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Power and people: the benefits of renewable energy in Nepal

In Nepal, a large section of the rural population has no access to an electricity supply. Sixty three percent of households instead rely on oil-based or renewable energy. This report looks at the work of the Alternative Energy Promotion Centre (APEC), a government institution which is regarded globally as a leading advocate of the expansion of community and private led renewable energy technologies in rural areas. It features findings from a study which was set up to design and establish an evaluation system for APEC. The purpose of this was to more systematically the impact of micro-hydro installations (MHs) (for example, water wheels) on rural livelihoods. Also importantly it enables APEC to more effectively measure the results of the renewable energy programmes against the objectives.

The report shows that in rural areas even though fuel wood is still the most commonly used energy form, that MH devices have great value and are commonly used as an alternative to kerosene for lighting. APEC hope to further develop the use of MH in rural areas with their 10th five year plan setting a target of generating electricity equivalent to 10 MW from MH and access to off grid schemes for over 12 per cent of the population. This push is also driven by the many benefits of changing over to MH, for lighting in particular, as it is seen to have a positive effect on household economics, education, health and women’s empowerment outcomes. It also has a much less damaging effect on the environment than kerosene.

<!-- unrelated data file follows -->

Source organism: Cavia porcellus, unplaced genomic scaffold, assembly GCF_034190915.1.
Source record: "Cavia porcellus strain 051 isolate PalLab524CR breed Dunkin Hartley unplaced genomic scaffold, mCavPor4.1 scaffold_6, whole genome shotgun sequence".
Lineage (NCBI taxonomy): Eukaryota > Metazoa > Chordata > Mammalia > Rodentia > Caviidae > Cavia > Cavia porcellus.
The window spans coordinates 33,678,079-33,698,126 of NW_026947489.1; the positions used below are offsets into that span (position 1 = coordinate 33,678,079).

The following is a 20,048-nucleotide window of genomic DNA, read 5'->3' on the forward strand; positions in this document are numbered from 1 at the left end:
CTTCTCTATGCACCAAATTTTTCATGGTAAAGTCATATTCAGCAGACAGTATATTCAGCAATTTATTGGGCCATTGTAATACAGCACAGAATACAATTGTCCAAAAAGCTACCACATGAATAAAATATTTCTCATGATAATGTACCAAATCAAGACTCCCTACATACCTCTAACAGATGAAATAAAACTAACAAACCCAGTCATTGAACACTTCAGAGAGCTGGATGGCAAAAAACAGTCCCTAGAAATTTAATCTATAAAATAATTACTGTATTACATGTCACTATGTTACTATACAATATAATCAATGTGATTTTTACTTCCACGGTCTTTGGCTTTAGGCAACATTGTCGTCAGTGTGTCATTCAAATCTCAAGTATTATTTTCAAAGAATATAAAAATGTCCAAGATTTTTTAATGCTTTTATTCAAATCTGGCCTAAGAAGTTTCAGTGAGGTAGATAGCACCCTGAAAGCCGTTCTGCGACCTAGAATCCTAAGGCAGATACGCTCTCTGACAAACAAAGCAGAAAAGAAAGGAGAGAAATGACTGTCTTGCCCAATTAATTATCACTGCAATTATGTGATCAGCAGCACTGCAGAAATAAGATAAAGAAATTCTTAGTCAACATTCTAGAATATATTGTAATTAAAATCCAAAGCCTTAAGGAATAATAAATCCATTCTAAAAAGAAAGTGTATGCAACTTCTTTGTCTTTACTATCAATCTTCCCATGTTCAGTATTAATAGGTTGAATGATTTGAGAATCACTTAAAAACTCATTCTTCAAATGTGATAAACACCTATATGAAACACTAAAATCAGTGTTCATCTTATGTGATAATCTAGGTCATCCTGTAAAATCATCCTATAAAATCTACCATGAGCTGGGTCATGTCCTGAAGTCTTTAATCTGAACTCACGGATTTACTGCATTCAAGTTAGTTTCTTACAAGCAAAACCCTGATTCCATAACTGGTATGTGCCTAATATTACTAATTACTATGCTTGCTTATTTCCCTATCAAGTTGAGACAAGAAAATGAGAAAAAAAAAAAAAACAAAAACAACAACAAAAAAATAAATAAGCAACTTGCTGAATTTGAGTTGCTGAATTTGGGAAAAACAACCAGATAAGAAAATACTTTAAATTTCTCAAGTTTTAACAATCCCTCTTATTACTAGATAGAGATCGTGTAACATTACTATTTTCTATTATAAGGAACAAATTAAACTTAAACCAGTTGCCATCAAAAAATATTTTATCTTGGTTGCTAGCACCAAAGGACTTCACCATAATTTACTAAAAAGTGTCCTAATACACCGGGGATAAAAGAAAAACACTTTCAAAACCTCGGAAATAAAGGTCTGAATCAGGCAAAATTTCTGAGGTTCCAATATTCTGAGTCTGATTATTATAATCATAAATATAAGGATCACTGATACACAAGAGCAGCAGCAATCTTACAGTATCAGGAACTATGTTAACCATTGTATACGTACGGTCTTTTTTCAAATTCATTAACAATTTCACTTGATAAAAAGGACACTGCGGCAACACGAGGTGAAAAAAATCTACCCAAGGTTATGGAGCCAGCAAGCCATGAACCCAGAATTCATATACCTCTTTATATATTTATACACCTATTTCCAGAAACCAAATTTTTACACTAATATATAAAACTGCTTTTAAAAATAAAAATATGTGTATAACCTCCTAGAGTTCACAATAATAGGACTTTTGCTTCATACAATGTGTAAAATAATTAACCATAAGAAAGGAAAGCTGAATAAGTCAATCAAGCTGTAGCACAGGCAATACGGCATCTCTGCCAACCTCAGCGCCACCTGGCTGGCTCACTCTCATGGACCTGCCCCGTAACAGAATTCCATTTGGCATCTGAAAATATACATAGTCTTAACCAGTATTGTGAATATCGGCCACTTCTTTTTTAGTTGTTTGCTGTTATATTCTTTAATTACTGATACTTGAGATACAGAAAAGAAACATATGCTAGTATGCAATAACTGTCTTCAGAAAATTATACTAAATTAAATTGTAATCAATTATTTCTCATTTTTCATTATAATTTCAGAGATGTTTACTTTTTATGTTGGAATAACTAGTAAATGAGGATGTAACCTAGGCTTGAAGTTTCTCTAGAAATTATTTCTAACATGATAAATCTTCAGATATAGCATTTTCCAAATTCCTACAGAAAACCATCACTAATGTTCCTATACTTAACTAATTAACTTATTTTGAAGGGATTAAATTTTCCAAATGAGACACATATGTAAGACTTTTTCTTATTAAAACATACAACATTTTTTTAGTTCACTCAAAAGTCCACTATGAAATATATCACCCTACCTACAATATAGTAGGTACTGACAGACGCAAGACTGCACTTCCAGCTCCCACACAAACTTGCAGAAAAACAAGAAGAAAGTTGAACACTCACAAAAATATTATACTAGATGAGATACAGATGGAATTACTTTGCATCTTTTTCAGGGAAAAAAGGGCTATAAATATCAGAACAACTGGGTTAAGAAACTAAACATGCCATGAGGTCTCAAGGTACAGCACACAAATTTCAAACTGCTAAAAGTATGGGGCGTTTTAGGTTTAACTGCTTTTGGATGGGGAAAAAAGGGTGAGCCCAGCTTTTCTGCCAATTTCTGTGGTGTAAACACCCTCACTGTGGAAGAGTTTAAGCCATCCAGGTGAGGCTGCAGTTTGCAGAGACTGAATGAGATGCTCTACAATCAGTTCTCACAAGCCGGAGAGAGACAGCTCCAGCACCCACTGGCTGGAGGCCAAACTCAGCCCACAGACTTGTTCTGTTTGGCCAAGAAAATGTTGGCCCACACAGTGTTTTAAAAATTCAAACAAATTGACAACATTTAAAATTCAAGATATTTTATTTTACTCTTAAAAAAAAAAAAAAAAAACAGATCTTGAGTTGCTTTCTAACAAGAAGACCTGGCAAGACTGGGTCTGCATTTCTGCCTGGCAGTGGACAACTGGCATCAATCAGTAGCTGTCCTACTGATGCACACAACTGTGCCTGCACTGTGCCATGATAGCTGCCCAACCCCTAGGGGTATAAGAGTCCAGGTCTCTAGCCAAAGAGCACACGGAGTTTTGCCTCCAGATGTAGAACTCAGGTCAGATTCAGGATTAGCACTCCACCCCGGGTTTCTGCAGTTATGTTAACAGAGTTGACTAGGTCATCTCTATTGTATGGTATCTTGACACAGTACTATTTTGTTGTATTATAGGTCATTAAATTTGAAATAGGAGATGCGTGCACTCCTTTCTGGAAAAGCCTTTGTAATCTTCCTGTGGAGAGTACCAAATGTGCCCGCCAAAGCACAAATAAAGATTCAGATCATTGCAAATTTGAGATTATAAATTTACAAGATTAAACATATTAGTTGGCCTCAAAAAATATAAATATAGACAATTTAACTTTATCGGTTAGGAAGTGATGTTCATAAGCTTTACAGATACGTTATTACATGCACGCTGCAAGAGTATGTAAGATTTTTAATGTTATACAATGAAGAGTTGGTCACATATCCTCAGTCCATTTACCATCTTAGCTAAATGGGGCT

Overall the move to off-grid electricity in rural areas is promoted as a very positive step but that service delivery needs to be effective, and people need to be taught how to get optimum usage out of the device so that it is cost effective and not wasteful.